Developers understand that code reuse necessitates a simple-to-learn interface. Typically, this leaves us adding another layer of abstraction (aka. “turtle”) to the existing turtle-pile. This is all wonderful and leaves us feeling warm and fuzzy, except that abstractions are leaky at best. Usually these new clever interfaces simplify doing whatever you need to do (as long as it is what the API author says you want to do). This means that in order to consume another’s code, I must first learn his or her clever new interface and the interfaces below it.
Recent projects have brought me to the realization that sometimes it’s better to remove a layer of abstraction. I recently built a solution that involved thermal transfer printing bar codes on pre-printed ticket stock.
The printer uses a proprietary Postscript-like language for creating fields and updating their values throughout the course of a print job. The printer also came with several half-baked utilities to almost simplify the job of getting it to print what I want, but not quite. After perusing the developer’s guide, it turned out to be as simple as sending control characters to a parallel port. I wrote a ‘driver’ in ColdFusion that reads the ticket records from the database and generates a .prn file (just ASCII control codes). Now I can simply cat the generated file to the fancy printer from any machine that has a parallel port regardless of operating system and without having to install printer drivers.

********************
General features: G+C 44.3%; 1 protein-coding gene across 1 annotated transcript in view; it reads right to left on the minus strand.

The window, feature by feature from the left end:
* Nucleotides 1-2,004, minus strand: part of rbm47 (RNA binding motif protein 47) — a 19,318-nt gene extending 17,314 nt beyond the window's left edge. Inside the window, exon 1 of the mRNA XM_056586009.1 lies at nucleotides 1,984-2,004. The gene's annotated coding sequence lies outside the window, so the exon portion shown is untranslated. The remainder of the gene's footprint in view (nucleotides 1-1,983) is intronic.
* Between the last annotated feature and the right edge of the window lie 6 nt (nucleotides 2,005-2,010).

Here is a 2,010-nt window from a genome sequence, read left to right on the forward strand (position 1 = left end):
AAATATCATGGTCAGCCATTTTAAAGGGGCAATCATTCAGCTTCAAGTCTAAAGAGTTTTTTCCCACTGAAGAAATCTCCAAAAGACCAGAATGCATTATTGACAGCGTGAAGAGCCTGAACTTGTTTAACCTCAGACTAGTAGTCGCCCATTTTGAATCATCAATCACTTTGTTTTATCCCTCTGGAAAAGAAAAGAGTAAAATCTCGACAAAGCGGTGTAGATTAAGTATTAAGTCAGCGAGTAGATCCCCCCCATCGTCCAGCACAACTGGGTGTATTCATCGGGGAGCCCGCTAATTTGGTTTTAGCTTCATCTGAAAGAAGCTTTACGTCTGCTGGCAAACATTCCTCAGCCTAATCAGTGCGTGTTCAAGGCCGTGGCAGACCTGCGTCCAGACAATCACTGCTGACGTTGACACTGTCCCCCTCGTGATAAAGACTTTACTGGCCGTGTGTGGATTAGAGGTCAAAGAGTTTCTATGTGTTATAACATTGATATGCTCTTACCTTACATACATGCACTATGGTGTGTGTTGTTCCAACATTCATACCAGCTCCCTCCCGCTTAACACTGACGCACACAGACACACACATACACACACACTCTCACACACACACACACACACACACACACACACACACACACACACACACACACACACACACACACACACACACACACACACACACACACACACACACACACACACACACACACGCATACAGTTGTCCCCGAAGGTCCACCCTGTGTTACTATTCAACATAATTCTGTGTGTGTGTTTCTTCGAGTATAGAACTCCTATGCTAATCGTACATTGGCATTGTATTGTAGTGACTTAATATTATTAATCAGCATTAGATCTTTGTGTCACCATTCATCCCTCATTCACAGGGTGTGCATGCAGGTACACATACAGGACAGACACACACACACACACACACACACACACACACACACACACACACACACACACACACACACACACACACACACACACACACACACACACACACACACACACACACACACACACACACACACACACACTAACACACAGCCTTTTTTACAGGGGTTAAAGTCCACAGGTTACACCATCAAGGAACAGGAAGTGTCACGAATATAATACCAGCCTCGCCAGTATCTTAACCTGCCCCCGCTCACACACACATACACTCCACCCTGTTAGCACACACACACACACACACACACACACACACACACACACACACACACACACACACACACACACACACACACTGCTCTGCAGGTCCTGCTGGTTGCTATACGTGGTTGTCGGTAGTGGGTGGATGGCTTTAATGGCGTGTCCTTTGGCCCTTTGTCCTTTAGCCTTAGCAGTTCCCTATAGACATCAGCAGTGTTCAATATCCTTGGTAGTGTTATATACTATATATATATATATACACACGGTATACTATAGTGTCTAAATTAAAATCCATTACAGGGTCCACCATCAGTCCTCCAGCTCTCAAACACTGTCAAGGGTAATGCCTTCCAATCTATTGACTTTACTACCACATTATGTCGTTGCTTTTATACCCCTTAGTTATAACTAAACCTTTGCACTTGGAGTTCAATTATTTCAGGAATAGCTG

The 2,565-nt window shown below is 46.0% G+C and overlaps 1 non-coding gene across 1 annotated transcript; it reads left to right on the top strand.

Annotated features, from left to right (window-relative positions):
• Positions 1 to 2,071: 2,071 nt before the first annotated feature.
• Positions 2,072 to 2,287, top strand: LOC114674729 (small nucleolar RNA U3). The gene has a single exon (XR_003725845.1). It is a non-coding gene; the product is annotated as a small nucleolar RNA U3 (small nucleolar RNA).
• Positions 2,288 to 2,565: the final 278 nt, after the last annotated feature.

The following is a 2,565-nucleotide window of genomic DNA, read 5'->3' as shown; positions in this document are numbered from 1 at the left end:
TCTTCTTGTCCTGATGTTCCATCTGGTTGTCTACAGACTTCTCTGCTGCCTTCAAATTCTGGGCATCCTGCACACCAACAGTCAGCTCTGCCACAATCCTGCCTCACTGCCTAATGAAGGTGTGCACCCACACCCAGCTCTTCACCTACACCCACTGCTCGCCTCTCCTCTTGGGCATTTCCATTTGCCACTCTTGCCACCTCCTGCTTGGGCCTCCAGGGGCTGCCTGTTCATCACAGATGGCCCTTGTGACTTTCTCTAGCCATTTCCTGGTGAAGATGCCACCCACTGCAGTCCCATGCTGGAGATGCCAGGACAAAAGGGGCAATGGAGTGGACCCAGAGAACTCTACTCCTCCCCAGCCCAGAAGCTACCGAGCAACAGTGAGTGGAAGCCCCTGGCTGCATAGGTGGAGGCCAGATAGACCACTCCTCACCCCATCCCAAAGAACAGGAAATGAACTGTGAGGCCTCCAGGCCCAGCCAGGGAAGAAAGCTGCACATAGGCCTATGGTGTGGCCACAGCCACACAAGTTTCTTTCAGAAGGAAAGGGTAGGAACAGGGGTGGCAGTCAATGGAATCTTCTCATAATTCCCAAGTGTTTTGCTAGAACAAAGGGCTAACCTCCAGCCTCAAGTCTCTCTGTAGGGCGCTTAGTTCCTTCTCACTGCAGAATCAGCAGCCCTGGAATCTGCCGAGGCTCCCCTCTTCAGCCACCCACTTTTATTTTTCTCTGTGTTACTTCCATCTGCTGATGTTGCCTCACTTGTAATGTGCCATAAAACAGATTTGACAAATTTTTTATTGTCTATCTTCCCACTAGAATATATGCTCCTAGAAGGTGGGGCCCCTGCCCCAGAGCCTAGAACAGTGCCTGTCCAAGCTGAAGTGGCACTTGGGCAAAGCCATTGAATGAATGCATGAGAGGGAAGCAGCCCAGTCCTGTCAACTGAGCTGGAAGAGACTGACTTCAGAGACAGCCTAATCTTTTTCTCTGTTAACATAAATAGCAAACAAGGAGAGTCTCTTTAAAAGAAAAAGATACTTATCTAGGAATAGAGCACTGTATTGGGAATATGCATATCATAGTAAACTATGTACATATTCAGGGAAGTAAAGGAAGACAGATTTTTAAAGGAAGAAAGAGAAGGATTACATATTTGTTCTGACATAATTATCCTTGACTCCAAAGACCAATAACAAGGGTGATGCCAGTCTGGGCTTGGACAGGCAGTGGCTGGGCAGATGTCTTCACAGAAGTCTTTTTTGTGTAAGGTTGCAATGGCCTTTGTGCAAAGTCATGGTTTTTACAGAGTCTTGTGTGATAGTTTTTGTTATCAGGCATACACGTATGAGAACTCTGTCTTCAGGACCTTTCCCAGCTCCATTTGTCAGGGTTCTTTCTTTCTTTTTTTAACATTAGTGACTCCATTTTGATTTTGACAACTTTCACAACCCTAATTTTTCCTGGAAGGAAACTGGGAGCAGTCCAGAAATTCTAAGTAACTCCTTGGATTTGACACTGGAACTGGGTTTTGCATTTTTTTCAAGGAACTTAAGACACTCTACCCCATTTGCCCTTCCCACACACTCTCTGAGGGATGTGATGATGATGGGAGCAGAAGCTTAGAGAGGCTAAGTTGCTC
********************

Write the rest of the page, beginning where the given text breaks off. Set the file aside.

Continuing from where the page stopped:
Albert Einstein is quoted as saying “Things should be made as simple as possible, but no simpler.” In the example above, I had to learn something new either way—the formatting codes or the libraries that came with the printer. The libraries failed to simplify the interaction because they did not provide a complete abstraction; I would still have to delve a layer deeper for some of the things I needed.
Think about the abstractions you provide. Do they really simplify? Will a user of your API need to delve a layer deeper? If so, you’ve only created an obstacle.
Let’s be really clever developers; let’s learn the abstractions we already have and create clever documentation for other developers.